in the UK, a bis scientific committee puts pressure on Boris Johnson

Technicians from the Pharmatech Exscientia laboratory are working on a treatment for Covid-19 in Oxford on April 24.
Technicians from the Pharmatech Exscientia laboratory are working on a treatment for Covid-19 in Oxford on April 24. ADRIAN DENNIS / AFP

Technology played tricks on him during his partly inaudible press conference on Monday, May 4, but Sir David King nevertheless managed a nice communication move, with the live broadcast on YouTube of the first meeting of his "scientific committee" bis ”, three hours before. The Briton, ex-scientific advisor to Tony Blair and Gordon Brown, brought together a dozen experts (virologists, intensive care doctors or epidemiologists) to discuss in a transparent manner the best ways to respond to the pandemic in the United Kingdom.

At 80, this professor emeritus in physics-chemistry in Cambridge intends to denounce the opacity of SAGE (Scientific Council for Emergencies), the committee officially assisting the Johnson government since the start of the pandemic, but whose deliberations n have not been made public since March 16. He also hopes to spark public debate at a crucial time: Sunday, May 10, Boris Johnson must finally unveil the conditions and the agenda for a deconfinement of the country.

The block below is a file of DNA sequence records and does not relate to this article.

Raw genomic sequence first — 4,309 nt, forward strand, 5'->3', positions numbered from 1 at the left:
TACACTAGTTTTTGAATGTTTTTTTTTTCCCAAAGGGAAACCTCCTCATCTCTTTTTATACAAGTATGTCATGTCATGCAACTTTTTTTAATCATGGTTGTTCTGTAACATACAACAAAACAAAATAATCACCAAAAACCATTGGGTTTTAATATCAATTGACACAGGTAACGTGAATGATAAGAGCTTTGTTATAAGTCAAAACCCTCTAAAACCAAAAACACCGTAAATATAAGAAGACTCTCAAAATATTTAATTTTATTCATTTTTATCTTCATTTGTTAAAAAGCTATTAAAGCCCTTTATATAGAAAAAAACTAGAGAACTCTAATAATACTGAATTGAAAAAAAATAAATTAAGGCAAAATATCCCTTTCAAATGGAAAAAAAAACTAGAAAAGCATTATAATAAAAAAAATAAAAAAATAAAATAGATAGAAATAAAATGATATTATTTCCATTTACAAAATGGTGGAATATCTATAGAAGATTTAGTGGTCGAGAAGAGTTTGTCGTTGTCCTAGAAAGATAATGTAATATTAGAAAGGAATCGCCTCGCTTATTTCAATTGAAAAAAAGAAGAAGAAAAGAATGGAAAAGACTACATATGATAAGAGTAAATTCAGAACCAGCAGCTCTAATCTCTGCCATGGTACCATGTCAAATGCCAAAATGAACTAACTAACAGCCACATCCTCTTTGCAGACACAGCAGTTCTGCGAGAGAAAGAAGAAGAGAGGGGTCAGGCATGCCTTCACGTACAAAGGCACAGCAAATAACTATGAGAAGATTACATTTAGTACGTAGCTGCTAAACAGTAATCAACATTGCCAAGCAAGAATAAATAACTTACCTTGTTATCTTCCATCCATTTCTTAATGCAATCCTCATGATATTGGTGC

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Nothing has so far filtered from the Prime Minister's intentions and the British must be content with disorderly leaks in the media: the Financial times recounts talks advanced between Downing Street, employers and unions on organizing return to work, Guardian says primary school children would be the first to go back to school, not before 1er June… Even the right wing of the Conservative Party begins to get impatient: Sunday, May 3, the influential Steve Baker, MP and convinced brexiter, denounced confinement "Absurd, dystopian and tyrannical" in the columns of Sunday Telegraph.

"The scientific advisor must be able to advise both a prime minister and the general public, in order to strengthen their confidence in science", David King insisted at his press conference. "I'm not criticizing scientists at all (from SAGE), but because of the lack of transparency, the government can very well say that it follows the advice of scientists without us knowing what it contains ", also entrusted the professor to Telegraph.

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"This is a new virus, there is still much to discover, we are happy to receive scientific advice from other groups", responded a spokesman for Downing Street. Mr. King’s initiative has already provoked a first notable reaction from the government: he published an almost exhaustive list of SAGE members (fifty people, half of whom are government experts) on Monday afternoon.

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